It comes down to this:
Nothing is perfect.
The Stoner Gas System was designed to cure the many problems that are present in an overhead piston design, by moving the piston into the bolt carrier behind the bolt. And that's what it did.
This cured the piston problems, but there was an imperfection because there is carbon-laden gas going into the carrier. However, virtually ALL of the major problems present in overhead gas piston systems were CURED.
Since nothing is perfect, there is a choice here as to whether to return to the laundry-list of problems associated with an overhead piston system, or to accept the one small problem of the Stoner Gas System, which came along with the cure for overhead pistons.
Rarely will anyone argue against the statement that there is definitely an advantage to the Stoner System in the AR15, regarding accuracy and controllability. These are the strong points that came with moving the gas piston behind the bolt. The AR15 with Stoner System is the fastest shot-to-shot carbine available, and also the most accurate. In normal conditions, it has no peer in actual shooting performance as a combat carbine or rifle.
Most piston proponents will point to the "sand reliability test", where in the worst possible conditions for the weakness of the Stoner Gas System design, the AR15 fared about a half-percent more likely to have some form of stoppage, which is beyond the full ammo load of a soldier. Moot point, totally.
This is "all sizzle and no steak".
You MIGHT gain some infinitesimally small advantage in stoppages, IF you fire the gun without lubing for more than 300 rounds without stopping, in a sandblast cabinet, compared against the SCAR or latest XM8.
There is NO WAY that can be extrapolated to mean that any piston system that you slop into the gun will be any advantage. In some cases shown on some threads on this board, some piston conversions can't even make 1000 rounds before it mechanically breaks, which is ironic when you are buying it to get supposedly improved reliability.
And you will definitely lose accuracy and controllability in normal conditions, whether you want to admit it or not.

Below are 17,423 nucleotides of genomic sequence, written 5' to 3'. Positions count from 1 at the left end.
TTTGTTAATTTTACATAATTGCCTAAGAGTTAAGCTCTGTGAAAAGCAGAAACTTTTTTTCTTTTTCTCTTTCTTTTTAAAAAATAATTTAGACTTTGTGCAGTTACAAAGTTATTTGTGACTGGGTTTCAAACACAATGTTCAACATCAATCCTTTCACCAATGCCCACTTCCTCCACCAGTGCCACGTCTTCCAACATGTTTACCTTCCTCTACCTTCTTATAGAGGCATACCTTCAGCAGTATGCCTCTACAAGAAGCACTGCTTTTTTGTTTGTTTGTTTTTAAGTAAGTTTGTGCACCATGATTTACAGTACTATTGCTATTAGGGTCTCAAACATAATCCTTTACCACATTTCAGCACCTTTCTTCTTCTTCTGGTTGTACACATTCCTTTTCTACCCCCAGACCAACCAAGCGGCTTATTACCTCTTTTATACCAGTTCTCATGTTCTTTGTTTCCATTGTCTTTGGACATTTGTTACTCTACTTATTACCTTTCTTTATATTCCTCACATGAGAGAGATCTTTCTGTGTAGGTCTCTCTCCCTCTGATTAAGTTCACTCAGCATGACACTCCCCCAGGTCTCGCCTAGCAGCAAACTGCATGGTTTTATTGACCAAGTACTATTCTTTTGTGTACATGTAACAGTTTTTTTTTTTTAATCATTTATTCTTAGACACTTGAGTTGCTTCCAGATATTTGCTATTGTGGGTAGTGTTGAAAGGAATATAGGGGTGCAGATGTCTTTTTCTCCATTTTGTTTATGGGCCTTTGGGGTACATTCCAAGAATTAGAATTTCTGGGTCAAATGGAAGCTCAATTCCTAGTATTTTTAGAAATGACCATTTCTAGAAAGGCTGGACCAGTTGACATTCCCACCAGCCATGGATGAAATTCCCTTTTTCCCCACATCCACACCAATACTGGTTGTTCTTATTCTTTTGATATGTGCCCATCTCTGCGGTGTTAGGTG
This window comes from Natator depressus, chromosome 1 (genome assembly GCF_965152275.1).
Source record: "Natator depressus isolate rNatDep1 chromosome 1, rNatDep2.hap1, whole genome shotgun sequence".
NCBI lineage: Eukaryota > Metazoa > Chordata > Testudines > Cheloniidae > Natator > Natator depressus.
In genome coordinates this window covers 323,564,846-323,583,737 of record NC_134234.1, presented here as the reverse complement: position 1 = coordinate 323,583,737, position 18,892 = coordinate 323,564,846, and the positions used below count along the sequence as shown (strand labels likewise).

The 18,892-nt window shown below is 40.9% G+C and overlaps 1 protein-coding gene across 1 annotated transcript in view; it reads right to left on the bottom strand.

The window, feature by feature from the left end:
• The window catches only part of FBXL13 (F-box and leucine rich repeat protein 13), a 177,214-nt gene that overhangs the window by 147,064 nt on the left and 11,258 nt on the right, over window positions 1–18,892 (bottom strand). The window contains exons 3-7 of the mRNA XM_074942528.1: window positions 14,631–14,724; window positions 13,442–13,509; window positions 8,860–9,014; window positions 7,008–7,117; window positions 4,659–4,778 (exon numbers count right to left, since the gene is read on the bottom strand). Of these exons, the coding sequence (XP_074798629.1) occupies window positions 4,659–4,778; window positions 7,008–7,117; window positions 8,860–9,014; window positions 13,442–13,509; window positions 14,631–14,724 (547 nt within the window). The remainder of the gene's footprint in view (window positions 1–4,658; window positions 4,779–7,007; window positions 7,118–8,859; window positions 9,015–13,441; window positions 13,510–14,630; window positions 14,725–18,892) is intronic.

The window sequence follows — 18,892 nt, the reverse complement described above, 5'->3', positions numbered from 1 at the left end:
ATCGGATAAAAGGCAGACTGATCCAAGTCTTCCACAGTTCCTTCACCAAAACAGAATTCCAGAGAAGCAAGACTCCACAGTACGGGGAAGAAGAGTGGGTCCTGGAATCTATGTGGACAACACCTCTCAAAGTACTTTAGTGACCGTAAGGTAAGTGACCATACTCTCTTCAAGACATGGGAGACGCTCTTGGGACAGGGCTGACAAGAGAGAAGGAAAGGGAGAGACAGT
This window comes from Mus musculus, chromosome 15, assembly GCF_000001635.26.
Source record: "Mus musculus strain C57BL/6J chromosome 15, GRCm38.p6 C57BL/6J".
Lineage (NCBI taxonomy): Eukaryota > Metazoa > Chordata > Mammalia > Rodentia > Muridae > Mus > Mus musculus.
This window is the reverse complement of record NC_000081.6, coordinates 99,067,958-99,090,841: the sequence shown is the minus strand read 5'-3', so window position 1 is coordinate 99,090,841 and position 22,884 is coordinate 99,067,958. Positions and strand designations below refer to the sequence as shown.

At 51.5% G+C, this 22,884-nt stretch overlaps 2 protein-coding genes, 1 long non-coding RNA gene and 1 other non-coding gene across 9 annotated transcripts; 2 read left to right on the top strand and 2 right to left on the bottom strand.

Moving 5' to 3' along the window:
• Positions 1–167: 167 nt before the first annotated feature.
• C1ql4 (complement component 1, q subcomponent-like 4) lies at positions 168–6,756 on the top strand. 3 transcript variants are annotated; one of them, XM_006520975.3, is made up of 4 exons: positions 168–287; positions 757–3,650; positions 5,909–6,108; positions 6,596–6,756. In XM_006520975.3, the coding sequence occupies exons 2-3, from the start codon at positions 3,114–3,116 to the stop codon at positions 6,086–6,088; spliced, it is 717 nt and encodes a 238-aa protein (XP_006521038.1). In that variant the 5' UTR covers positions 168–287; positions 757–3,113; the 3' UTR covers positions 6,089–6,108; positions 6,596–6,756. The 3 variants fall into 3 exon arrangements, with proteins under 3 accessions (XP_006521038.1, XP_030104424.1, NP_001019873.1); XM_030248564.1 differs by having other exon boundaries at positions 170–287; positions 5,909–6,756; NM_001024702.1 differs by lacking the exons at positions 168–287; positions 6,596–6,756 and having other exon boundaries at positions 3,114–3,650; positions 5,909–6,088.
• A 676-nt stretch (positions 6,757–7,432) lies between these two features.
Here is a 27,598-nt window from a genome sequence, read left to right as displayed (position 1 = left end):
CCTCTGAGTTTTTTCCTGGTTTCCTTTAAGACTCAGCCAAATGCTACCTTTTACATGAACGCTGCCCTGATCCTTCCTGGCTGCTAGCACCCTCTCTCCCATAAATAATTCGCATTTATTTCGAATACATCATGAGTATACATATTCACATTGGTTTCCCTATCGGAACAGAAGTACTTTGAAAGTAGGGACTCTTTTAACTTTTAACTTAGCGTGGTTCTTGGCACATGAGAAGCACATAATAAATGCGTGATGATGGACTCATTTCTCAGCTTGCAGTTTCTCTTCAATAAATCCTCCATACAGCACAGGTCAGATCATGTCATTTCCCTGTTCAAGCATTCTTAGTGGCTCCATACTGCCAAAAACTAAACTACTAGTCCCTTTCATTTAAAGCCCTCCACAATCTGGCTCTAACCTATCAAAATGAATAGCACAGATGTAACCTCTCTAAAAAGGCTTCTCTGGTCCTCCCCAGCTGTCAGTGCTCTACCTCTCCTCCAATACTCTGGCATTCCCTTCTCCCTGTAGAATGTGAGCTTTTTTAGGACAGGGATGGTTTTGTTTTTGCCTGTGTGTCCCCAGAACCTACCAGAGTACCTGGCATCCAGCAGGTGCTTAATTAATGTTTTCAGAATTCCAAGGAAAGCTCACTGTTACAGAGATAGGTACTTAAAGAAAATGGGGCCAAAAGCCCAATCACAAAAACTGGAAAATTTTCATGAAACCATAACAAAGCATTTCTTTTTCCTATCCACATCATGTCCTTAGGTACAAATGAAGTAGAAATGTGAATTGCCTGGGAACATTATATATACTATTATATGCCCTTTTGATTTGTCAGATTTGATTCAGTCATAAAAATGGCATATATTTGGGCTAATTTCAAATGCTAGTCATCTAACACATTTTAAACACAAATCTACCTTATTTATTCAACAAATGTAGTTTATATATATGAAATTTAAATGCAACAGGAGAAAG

And you will pay a lot more money.
And you'll have unnecessary wear on other parts that people don't talk about, from stuff like carrier tilt.
Here's the facts. In almost every military trial on the globe over 40 years time, there has been nothing that could consistently beat the AR15 in an all-out head-to-head competition. And all the competitors have been overhead piston operated guns.
Even right up to this very moment, there is nothing that can beat an AR15 in all the necessary categories to win out. Nothing. Not the SCAR. Not the HK416. Not the XM8. Nothing.
You have to try to tilt the field in a direction which "weights" the one area of AR15 weakness(high round count sand-cabinet test), in order for ANYTHING else to beat it . And even then, when you do everything possible to put it at its most vulnerable disadvantage, you can only get a half-percent better IN ONE AREA, and THAT'S ALL. And it was CLEAR, that the major amount of stoppages for the AR15 were "stacked up" after everybody knew it was going to need lube after that round count, and it wasn't lubed, so there you go. If it was lubed on schedule, then it would have not even shown a disadvantage in that area.
Now, to be fair, everybody can buy what they want. It's a free country, and there are many nice guns out there.
It doesn't have to be "better than an AR" to be a very nice gun.
But, it seems that there are some who can't sit for that. They MUST find some reason that what "they want" is BETTER THAN AN AR. And that might be possible, but it hasn't happened yet. When it does, we'll all know about it.